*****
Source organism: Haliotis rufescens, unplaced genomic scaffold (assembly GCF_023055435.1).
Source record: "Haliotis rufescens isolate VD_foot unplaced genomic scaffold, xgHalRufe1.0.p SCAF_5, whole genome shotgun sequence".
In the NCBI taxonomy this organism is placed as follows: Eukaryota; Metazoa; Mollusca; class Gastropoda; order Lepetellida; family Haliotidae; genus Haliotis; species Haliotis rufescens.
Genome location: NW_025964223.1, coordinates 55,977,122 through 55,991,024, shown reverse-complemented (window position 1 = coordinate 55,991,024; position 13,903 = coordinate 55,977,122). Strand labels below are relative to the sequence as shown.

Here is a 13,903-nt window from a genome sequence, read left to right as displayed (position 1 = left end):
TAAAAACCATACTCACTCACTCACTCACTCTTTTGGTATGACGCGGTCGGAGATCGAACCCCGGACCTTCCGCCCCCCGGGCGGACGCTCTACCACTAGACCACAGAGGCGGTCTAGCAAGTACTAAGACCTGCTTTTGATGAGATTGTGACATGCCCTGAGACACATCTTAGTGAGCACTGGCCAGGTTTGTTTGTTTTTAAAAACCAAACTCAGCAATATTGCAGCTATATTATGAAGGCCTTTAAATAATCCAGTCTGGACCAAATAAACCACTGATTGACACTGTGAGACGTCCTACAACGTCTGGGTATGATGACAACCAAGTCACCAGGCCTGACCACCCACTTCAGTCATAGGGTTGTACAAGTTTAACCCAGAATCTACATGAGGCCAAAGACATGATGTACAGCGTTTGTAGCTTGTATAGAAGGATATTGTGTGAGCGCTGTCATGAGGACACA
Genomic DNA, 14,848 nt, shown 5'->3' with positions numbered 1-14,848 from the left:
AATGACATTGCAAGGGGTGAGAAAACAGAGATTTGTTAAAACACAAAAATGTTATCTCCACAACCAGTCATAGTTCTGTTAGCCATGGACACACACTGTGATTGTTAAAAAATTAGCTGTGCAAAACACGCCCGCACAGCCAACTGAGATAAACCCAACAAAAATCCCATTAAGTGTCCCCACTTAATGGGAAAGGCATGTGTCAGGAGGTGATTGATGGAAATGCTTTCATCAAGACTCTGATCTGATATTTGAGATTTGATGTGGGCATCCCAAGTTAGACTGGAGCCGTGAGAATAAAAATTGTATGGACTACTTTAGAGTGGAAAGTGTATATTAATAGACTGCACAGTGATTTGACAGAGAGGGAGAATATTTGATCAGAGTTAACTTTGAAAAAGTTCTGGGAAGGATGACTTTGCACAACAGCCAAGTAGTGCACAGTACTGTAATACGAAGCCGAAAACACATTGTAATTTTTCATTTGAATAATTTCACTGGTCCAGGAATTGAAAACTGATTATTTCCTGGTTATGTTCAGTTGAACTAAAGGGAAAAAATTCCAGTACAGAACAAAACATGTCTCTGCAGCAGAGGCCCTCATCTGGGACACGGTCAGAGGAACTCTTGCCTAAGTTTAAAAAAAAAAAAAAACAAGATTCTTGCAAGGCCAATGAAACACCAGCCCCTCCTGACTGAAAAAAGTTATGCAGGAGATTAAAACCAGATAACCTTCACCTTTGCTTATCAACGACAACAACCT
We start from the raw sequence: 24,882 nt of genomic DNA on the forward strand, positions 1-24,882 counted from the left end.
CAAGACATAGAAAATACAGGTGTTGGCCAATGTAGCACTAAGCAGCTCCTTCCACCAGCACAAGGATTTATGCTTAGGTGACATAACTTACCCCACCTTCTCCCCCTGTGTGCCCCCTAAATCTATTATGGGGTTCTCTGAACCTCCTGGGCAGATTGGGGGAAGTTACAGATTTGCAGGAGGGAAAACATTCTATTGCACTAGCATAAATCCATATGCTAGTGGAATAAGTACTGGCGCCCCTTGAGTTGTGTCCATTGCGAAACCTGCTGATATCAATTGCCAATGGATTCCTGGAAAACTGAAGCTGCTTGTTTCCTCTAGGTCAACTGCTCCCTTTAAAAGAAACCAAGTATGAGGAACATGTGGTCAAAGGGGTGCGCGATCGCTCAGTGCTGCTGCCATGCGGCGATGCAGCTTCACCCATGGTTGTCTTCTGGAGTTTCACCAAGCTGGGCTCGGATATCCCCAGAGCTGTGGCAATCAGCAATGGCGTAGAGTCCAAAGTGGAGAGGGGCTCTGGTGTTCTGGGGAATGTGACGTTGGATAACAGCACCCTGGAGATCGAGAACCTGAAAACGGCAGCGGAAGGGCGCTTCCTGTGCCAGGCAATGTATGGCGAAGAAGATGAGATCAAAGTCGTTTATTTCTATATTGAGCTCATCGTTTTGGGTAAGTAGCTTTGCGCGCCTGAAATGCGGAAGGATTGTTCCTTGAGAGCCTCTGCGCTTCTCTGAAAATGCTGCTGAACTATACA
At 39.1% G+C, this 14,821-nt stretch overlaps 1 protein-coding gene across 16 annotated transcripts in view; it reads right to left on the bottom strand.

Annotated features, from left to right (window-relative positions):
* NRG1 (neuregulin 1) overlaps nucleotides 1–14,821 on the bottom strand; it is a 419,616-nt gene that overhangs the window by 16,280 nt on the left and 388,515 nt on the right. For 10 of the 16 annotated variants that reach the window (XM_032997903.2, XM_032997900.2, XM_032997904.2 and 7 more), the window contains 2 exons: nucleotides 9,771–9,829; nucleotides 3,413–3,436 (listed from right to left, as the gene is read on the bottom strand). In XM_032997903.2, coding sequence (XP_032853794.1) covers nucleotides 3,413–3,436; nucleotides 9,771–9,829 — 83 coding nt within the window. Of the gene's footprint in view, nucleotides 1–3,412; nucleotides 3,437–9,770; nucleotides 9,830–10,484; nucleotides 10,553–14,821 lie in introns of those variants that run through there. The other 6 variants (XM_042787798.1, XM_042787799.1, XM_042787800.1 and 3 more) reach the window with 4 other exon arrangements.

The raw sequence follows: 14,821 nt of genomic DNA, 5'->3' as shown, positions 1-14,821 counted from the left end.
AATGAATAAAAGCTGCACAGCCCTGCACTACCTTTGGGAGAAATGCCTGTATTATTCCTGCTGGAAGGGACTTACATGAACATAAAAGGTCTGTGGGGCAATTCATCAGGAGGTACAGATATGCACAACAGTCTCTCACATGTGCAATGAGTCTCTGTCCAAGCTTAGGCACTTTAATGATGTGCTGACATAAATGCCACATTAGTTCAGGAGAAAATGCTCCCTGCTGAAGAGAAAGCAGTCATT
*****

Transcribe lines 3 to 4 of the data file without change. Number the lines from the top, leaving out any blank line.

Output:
In the NCBI taxonomy this organism is placed as follows: Eukaryota; Metazoa; Mollusca; class Gastropoda; order Lepetellida; family Haliotidae; genus Haliotis; species Haliotis rufescens.
Genome location: NW_025964223.1, coordinates 55,977,122 through 55,991,024, shown reverse-complemented (window position 1 = coordinate 55,991,024; position 13,903 = coordinate 55,977,122). Strand labels below are relative to the sequence as shown.